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Date: -- (:)
From: Jason Smith <jns28@s...>
Subject: Re: lazyness in ocaml (was : [Caml-list] kprintf with user formatters)
Hello, first off I come from a Haskell background, and especially ghc so I
might be a little off key here, but I thought I'd add my thoughts come what
may. Also I'm a newbie so go easy if I'm off base :) (which is more then
likely!)


> I cannot understand that one. We have that in Caml already and we had
> it from the very begining of Caml (1984). For instance, if I write
>
> f (expr)
>
> could you tell me ``if  f(expr) can modifiy expr or not [without
> finding which 'f' it is and examining it]'' ?
>
> To the best of my knowledge, the answer is no.

Well thats kinda what strictness analysis does. If f is going to use the
expression then we evaluate it before entering the function so we don't have
to pass around THUNKS. But yes we have to know what the 'f' is were playing
with.

> To the best of my knowledge, nobody never complained about that feature.

Its an optimization that is performed regularly in the ghc compiler, and
yeah no one complains about its abscence! :)

> > > In the lazy case it would destroy an important identity:
> >
> > f x <==> let x' = x in f x'
> >
> > With your rule, the LHS might not evaluate x, whereas the RHS
> > would.

I'm not exactly sure why u defined the substitution principle like this, the
syntax should be a non-issue.  The way I learned it (from Mitchells
excellent book) was the following. The substitution lemma intuitively says
that susbtituting a term N for a variable x in M is the same effect on the
meaning of M as changing the environment so that the value of x is the value
of N.

The meaning is what matters, not its syntactic form. If we use just plain
alegbra here, where S is the set of sorts, G the environment assigning types
to terms, we can define it as given M 'elem' Terms(S, G, x:s'), and N 'elem'
Terms(S, G), so that [N/x]M 'elem' Terms(S, G). Then for any environment E,
we can say that the denotational meaning (given by the meaning function  <
>) for each is the same, i.e.

<[N/x]M>E == <M>E{x -> a}

where a = <N>E is the meaning of N at E.

In the above, the meanings of an evaluated expression and an unevaluated
expression are as far as I'm aware identical.

In the prescence of side-effects this complicates the operational semantics
(and invalidates equivalences in the denotational semantics), because
side-effects change the storage semantics of the environment and can
invalidate the meaning function. For example when we substitute N for x in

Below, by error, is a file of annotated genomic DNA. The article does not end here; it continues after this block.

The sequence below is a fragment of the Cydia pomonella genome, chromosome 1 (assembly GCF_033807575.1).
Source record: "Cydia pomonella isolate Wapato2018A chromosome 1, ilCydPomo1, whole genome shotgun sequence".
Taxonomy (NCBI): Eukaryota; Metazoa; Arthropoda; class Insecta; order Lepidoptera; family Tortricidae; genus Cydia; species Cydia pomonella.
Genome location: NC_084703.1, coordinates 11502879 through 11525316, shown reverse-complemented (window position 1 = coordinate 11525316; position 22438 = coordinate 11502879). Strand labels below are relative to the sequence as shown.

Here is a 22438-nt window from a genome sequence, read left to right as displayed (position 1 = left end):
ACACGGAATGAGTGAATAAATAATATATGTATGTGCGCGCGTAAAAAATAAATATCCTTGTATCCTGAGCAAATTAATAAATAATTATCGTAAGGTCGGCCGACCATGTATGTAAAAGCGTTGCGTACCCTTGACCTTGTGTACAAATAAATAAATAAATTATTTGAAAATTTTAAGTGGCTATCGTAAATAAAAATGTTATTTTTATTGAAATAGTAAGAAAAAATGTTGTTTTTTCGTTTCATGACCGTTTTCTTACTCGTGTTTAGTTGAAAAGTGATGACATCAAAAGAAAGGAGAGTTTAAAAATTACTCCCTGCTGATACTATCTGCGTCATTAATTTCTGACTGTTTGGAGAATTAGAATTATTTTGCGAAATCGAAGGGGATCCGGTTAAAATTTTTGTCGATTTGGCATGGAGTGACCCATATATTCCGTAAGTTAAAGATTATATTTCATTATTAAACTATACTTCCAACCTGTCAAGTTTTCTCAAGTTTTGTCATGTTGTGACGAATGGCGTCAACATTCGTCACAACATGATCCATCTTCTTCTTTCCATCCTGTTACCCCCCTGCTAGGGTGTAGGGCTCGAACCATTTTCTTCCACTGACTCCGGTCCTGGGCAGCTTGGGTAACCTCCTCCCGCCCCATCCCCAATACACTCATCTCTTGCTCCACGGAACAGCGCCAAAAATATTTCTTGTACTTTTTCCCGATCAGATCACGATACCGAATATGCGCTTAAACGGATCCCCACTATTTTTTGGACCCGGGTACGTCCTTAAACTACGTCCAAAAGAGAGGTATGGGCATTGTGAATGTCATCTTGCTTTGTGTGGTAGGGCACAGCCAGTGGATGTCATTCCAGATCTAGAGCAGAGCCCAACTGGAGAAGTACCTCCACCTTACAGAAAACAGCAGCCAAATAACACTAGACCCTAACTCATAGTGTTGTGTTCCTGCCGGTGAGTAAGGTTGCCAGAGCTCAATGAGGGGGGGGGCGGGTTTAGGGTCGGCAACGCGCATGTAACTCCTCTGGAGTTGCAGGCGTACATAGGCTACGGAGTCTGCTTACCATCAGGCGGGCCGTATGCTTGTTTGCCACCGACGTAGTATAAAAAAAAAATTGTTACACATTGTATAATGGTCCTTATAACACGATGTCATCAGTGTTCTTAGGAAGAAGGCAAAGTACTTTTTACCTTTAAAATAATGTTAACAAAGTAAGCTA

M, evaluating N may change the meaning of a variable other then x free in M.

There are a number of papers by Sullivan and Wand discussing various
transformations like lambda lifting in a denotational model based on a
operational based term model where interaction is the basic observable, and
they don't consider the store as the final part of the congruence proof.
Anywayz, the problem with the above is that this equivelence already does
not hold in Ocaml'.

In Haskell the above identity phrased as it is, would hold, because we don't
have side effects. Threading of the world through the IO Monad forces the
same evaluation order for both expressions.

> Also, I didn't know that such an ``important identity'' stands for
> Caml expressions. Except in the trivial case where ``x'' just denotes
> a variable in the statment. In this case, the statment still holds with
> the new rule :)

>From what I can see yes it is broken because of side-effects, we cannot
guarentee that the two phrases are equivalent in the standard denotational
semantics.

> > Of course we already have that:
> >
> > f x y <=/=> let x' = x in y' = y in f x' y'
> >
> > since the RHS guarrantees x is evaluated before y,
> > whilst it happens by chance in the current Ocaml implementation
> > the reverse is true for the LHS.
>
> So what? Is the ``important identity'' wrong after all, being wrong in
> this case ? Or do you suggest to suppress currying in order to restore
> the ``important identity'

I'm a bit behind the discussion but I think the original poster was just
pointing out that we can impose AOR reduction explicitly by using the let
constructs.

Cheers,
Jason.

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